The chief inspector of hospitals has said that his first round of inspections in NHS hospitals has turned up ‘a huge amount of very good care’.
Sir Mike Richards, told The Independent that despite a focus on ‘high-risk trusts’ the CQC had included a range of hospitals in its first 18 inspections.
Of the four which the CQC have published reports for so far, one has been placed in special measures, one received ‘severe criticism’ and the other two were praised by inspectors.
This follows results from a similar announcement by the CQC’s chief inspector for general practice, Professor Steve Field, which caused a furore among GPs. Despite only 2% of practices being identified as having serious failings, national newspapers and BBC outlets focused on the third of practices failing one standard and the finding of supposedly ‘maggot-infested’ surgeries.
Sir Richards pointed out that, even within hospitals, there can be a great deal of variation, saying: ‘What is interesting is that within an individual hospital there is variation. The maternity service might be very good but the A&E service might require improvement.’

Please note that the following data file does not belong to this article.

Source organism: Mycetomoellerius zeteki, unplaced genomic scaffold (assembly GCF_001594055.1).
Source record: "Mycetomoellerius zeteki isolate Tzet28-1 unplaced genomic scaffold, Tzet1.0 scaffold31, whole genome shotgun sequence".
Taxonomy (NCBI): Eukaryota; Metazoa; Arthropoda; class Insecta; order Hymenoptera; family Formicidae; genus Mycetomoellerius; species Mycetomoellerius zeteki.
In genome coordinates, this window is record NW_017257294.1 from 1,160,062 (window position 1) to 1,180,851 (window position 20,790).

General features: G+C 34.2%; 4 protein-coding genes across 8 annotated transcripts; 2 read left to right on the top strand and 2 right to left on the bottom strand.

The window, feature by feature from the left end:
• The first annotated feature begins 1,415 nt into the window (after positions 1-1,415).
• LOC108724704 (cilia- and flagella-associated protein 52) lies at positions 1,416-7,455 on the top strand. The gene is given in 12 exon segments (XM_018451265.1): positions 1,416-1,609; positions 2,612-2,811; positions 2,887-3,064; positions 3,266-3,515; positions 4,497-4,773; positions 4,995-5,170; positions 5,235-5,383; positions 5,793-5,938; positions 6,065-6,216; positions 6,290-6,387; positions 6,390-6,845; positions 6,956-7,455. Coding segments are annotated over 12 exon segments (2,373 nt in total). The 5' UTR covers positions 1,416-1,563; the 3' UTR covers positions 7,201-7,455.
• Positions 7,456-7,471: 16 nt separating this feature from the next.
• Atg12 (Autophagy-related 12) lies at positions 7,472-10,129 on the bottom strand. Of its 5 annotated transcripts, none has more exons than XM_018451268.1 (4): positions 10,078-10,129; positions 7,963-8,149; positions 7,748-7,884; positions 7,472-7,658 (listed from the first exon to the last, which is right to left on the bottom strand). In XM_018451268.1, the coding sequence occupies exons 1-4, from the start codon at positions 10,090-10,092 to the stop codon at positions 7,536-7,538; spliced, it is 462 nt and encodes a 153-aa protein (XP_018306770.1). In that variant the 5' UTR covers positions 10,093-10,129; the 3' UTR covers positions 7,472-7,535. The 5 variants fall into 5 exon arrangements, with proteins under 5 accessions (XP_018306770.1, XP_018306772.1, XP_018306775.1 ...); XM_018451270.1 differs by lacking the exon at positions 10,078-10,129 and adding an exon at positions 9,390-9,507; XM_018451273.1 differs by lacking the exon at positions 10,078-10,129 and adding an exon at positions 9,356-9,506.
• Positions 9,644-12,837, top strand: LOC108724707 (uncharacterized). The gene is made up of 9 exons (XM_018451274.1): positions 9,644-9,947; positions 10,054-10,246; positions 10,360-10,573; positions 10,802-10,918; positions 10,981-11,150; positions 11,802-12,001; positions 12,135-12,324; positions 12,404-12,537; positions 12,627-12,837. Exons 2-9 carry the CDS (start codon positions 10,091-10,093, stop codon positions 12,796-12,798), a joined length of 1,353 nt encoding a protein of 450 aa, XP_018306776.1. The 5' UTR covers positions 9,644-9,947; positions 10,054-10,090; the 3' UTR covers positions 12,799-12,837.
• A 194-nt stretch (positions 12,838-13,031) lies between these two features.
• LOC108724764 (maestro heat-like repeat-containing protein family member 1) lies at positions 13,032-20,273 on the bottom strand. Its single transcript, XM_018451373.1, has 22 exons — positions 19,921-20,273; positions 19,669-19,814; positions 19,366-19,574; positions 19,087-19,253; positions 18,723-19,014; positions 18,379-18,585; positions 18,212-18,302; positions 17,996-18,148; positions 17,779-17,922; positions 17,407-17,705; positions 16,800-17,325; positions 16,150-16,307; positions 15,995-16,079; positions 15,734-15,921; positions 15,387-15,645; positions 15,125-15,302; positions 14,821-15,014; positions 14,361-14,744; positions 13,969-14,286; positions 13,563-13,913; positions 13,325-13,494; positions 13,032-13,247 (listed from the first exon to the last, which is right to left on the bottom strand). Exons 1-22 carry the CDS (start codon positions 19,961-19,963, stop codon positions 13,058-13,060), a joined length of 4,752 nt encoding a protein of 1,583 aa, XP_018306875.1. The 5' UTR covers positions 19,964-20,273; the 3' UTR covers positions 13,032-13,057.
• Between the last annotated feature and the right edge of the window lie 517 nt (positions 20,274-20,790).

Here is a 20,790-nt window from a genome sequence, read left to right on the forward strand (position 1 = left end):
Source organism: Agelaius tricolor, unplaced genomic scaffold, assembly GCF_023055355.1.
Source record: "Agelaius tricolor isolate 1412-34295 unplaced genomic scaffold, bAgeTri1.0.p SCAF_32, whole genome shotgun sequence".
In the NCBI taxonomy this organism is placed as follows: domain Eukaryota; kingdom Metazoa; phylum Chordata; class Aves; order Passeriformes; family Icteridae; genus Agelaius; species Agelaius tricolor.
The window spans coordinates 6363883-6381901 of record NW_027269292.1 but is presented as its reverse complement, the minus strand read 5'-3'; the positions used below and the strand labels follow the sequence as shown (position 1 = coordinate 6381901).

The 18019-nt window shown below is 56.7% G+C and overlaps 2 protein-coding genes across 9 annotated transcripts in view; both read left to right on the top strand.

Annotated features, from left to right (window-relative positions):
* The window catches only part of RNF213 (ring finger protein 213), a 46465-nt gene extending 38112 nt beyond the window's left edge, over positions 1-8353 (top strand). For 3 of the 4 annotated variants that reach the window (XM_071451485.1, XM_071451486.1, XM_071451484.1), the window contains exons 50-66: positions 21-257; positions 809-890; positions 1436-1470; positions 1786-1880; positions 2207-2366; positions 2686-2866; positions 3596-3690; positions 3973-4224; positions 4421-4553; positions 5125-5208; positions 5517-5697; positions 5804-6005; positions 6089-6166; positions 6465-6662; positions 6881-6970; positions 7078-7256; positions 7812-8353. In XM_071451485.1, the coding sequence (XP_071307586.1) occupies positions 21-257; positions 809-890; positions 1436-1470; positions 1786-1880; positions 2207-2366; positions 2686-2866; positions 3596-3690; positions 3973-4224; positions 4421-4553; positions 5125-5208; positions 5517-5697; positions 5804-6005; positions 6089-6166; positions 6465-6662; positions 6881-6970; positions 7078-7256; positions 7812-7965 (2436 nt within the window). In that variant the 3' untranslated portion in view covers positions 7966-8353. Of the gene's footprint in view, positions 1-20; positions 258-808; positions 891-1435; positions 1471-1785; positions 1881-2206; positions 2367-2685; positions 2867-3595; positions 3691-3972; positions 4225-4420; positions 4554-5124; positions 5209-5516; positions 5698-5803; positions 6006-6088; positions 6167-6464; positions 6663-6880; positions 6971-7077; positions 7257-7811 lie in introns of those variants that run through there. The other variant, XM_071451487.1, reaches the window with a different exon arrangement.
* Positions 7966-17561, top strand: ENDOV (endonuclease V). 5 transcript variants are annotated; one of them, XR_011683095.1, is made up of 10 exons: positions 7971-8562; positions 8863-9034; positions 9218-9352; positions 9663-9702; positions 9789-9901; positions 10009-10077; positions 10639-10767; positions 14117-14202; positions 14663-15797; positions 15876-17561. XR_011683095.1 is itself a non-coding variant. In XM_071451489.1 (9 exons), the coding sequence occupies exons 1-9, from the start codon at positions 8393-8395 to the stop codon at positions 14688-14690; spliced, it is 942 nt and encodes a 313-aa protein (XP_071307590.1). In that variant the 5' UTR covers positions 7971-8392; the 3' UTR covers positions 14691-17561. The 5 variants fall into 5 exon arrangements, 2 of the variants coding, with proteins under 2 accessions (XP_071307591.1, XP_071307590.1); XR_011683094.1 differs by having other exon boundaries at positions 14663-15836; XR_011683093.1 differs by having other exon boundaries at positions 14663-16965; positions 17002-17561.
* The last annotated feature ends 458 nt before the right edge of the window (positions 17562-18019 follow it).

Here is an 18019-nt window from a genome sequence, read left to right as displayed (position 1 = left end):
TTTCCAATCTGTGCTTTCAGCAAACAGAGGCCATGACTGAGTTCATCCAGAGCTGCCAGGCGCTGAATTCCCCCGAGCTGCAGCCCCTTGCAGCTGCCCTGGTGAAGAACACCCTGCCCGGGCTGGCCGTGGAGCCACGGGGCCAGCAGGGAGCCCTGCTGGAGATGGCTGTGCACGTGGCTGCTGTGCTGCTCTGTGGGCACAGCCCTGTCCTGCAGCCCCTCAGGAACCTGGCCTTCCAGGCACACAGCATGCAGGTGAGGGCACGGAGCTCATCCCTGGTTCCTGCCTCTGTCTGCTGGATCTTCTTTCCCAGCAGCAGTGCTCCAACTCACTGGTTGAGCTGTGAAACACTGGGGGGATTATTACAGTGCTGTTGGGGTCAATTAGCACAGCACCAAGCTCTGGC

He added: ‘We are seeing absolutely committed clinicians, both doctors and nurses and allied health professionals, everywhere we’ve gone, even in some of the trusts that are struggling most,”
‘We have seen people who are really committed to delivering high-quality care and are trying extremely hard. They may need extra support, but what we are seeing is a very committed workforce – quite remarkably so.’
‘I am full of admiration for them. It is what I hoped I would see, but seeing is believing’